As an artist, you’ve probably spent a lifetime creating. Have you ever thought about who will inherit your works after your death? What about intellectual property rights? Do you have a plan so that your loved ones will be taken care of? While it may be considered a morbid topic, estate planning is something that artists (and people in general) should keep in mind, no matter where they are in their careers. Adrienne Mercer, Sarah Dykema and Laura Brazil of McInnes Cooper will delve into these topics and more during their “Estate Planning for Artists” workshop on March 21 at St. John’s City Hall (Foran-Greene Room). The three facilitators took some time to chat with Business & Arts NL over email about property (both physical and intellectual), protection and the importance of planning.
Business & Arts NL: Speaking of artists specifically, what is the most pertinent thing they should be aware of when it comes to estate planning?
Adrienne Mercer, Sarah Dykema and Laura Brazil: Estate planning includes planning for death – ensuring that family or loved ones are taken care of both financially and in terms of care and guardianship – but also incapacity planning to ensure that financial and medical decisions can be made when a person is not able to make these for themselves. Not planning for death or incapacity means that the general rules set out in provincial legislation will apply. This means that only certain individuals would be authorized to act on behalf of a person or their estate. It also means only certain individuals would be entitled to property through a deceased persons’ estate. The individual who is appointed to act or given property through an estate, in accordance with the provincial legislation, may not be the same individual the incapacitated or deceased person would have wanted to act, or receive property. Estate planning allows you to specifically appoint who you wish to manage your personal affairs, medical and property, as well as the recipients of your property on death. There are many more non-traditional family situations today than ever before – common-law relationships, blended families, people with special needs, to name a few – and provincial legislation does not always address issues, or protect rights and benefits, for those in non-traditional situations. Clear estate planning documents are the best way to ensure that specified people receive the authority over and benefit of your estate.
Artists have some unique estate planning considerations that we will cover, notably how to plan for and protect copyrighted work – even after their death. Artists must think about who should inherit the intellectual property rights associated with their works – not just physical art works. Also, proceeds of sale from art may be directed to a particular person.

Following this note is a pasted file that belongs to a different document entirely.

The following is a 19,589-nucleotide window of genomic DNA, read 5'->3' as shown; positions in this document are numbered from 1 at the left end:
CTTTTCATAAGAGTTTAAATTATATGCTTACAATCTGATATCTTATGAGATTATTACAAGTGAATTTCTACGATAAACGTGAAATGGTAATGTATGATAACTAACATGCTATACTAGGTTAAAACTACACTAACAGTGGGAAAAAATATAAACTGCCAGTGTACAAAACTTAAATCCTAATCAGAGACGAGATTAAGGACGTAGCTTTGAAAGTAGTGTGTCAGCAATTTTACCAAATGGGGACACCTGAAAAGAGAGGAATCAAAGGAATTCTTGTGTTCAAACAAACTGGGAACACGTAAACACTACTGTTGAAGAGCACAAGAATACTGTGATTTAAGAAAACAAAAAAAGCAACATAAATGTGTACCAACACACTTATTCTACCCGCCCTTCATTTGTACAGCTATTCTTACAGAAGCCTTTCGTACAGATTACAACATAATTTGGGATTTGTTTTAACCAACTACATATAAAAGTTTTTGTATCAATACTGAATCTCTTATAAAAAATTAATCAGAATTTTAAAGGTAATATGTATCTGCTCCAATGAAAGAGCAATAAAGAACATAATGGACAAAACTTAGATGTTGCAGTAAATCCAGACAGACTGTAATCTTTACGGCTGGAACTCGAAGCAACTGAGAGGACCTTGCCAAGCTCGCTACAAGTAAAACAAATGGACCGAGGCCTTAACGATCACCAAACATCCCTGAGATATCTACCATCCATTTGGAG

Business & Arts NL: Do you think enough artists realize the importance of getting their personal affairs in order?
AM, SD & LB: Estate planning is like an insurance policy – you put it in place with the hopes of never using it – but of course we will need it down the road, we just never know when! Everyone, including artists, and regardless of perceived wealth, should develop an estate plan. Estate planning is more than just making a Will for the distribution of assets on death – it can involve appointing a guardian for minor children, providing direction for end-of-life care, and providing for charitable donations. Estate planning makes dealing with an estate easier on surviving family members and friends as it should involve creating a consolidated list of assets and liabilities and clearly appoint an individual to deal with these items.
Business & Arts NL: When should an artist start thinking about these kinds of things?
AM, SD & LB: While it’s never too early to think about estate planning, it is especially important to think about these types of things in the following situations:
· If you have created any literary, dramatic, musical, digital or artistic work, then you should have a plan in place that allows you to control the copyright associated with such works (and any rights or profits associated with the copyright).
· If you marry or re-marry. Marriage invalidates a Will signed prior to the marriage. Any existing obligation under a separation agreement or marriage contract/cohabitation agreement would have to be considered.
· If you have minor children or other dependants. It is important to appoint someone to be the guardian of minor children and to set money aside to provide for their care. Without a Will, the residue of an estate could be managed by the public trustee and then directly in the hands of a child when they reach the age of majority.
· If you are in a common-law relationship. Common-law spouses do not have the same rights as married spouses under provincial legislation, regardless of how long the relationship has been established. Without clear Estate Planning documents, common-law spouses do not have the same rights to appointment as guardians, substitute-decision makers or administrators of estates.
For more information on Adrienne, Sarah and Laura’s session “Estate Planning for Artists,” click here.